The Return of Shanghai Disneyland

The iconic canoe from Enchanted parked by the unloading area of Voyage
to the Crystal Grotto, under the view of the Enchanted Storybook Castle.
This post is a little delayed due to time zone differences, but date-wise, today, May 11, marks the reopening of Shanghai Disneyland after a several-months closure due to the novel Coronavirus threat.  This marks a new chapter in theme park operations in a post-COVID world, where social distancing, limited capacities, and extra health precautions are being taken to ensure that large gatherings can occur safely while still providing memorable experiences.

Shanghai Disneyland is being capped at 20% of its 80,000 person max capacity, meaning no more than 16,000 guests can enter the park in any single day.  Queues have been marked for social distancing, and guests are given temperature checks before entering and required to wear masks.  There will be no parades or fireworks shows--at least for now, in an effort to minimize crowd congregation.  The elimination of the park's several great indoor theater shows aims for the same purpose.  And guests must make reservations for attendance in advance, rather than walk up and purchase tickets on the same day.  That part is not unlike the Flex Pass annual passport option for Disneyland California guests.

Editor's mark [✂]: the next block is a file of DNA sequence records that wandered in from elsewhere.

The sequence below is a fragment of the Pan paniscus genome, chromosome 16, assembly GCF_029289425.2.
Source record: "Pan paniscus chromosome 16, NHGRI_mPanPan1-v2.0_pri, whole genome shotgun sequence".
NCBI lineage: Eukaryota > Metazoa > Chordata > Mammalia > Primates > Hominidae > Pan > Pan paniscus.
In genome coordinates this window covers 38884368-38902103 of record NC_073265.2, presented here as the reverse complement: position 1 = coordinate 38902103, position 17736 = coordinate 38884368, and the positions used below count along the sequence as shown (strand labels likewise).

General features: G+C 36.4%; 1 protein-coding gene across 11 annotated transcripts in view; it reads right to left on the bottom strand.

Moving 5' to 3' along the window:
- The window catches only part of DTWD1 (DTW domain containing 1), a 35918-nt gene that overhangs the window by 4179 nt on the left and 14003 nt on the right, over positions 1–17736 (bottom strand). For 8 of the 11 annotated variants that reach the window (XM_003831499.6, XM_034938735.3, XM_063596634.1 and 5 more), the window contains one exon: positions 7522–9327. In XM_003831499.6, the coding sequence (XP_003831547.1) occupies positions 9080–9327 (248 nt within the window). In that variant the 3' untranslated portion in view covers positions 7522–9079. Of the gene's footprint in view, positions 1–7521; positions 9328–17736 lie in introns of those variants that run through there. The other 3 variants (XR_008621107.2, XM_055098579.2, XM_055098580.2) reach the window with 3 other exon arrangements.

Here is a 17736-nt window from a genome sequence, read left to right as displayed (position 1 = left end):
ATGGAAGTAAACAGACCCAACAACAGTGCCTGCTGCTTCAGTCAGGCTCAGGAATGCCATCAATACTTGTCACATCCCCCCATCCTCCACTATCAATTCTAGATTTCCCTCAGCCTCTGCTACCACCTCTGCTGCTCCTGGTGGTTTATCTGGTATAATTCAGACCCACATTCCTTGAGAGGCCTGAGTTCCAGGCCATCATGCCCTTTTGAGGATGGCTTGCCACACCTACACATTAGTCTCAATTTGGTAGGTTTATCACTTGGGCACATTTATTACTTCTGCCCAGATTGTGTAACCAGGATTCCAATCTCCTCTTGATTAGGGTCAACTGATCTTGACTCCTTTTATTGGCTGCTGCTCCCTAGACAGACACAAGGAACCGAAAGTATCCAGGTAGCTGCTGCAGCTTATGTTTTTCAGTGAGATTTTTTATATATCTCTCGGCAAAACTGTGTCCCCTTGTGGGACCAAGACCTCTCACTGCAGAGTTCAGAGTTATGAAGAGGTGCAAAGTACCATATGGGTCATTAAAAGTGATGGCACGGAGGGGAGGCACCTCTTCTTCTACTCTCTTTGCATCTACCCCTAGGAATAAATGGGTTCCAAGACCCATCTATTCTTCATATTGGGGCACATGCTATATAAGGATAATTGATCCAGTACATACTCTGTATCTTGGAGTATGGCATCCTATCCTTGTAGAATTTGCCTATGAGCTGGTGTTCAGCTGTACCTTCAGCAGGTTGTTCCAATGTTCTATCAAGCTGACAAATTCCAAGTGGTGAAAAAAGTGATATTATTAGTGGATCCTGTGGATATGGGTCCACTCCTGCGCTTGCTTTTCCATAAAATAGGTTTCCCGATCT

All of this provides some clues for how the other Disney parks may operate when they reopen, including the U.S. parks.  Of course, being the first to reopen, Shanghai Disneyland will play the part of the guinea pig, and if the measures nevertheless allow future outbreaks to occur specifically from the park, it may prove difficult to implement any sort of park operations until the pandemic has either spread to the point of people developing herd immunity, or a vaccine has been produced, vetted, and mass-distributed.

It's an unprecedented time in our society and in the world of themed entertainment.  Disney itself reported losses of $1.4 billion this past quarter due to Coronavirus-related shutdowns.  We'll have to see how the company--and our beloved parks--can rebound from such enormous challenges.


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